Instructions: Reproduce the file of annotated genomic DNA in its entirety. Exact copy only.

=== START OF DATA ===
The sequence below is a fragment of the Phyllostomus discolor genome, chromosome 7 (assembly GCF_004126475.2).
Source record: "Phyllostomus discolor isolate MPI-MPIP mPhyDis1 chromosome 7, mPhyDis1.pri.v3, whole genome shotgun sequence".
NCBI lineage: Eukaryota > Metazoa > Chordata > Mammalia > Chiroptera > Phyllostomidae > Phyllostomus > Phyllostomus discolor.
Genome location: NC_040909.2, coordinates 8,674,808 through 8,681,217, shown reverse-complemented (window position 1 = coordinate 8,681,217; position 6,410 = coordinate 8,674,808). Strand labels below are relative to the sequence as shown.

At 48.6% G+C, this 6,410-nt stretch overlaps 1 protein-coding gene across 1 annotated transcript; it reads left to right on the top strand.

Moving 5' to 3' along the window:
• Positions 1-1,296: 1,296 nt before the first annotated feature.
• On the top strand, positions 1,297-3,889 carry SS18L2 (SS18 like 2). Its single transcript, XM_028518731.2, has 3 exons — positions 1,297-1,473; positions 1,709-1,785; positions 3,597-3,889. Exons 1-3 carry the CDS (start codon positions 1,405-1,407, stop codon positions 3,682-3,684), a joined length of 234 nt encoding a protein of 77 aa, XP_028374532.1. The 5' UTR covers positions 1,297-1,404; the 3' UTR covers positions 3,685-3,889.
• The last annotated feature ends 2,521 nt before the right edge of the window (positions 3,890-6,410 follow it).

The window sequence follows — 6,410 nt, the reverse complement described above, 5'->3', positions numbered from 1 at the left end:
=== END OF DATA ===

The sequence below is a fragment of the Phyllostomus discolor genome, chromosome 7 (assembly GCF_004126475.2).
Source record: "Phyllostomus discolor isolate MPI-MPIP mPhyDis1 chromosome 7, mPhyDis1.pri.v3, whole genome shotgun sequence".
NCBI lineage: Eukaryota > Metazoa > Chordata > Mammalia > Chiroptera > Phyllostomidae > Phyllostomus > Phyllostomus discolor.
Genome location: NC_040909.2, coordinates 8,674,808 through 8,681,217, shown reverse-complemented (window position 1 = coordinate 8,681,217; position 6,410 = coordinate 8,674,808). Strand labels below are relative to the sequence as shown.

At 48.6% G+C, this 6,410-nt stretch overlaps 1 protein-coding gene across 1 annotated transcript; it reads left to right on the top strand.

Moving 5' to 3' along the window:
• Positions 1-1,296: 1,296 nt before the first annotated feature.
• On the top strand, positions 1,297-3,889 carry SS18L2 (SS18 like 2). Its single transcript, XM_028518731.2, has 3 exons — positions 1,297-1,473; positions 1,709-1,785; positions 3,597-3,889. Exons 1-3 carry the CDS (start codon positions 1,405-1,407, stop codon positions 3,682-3,684), a joined length of 234 nt encoding a protein of 77 aa, XP_028374532.1. The 5' UTR covers positions 1,297-1,404; the 3' UTR covers positions 3,685-3,889.
• The last annotated feature ends 2,521 nt before the right edge of the window (positions 3,890-6,410 follow it).

The window sequence follows — 6,410 nt, the reverse complement described above, 5'->3', positions numbered from 1 at the left end: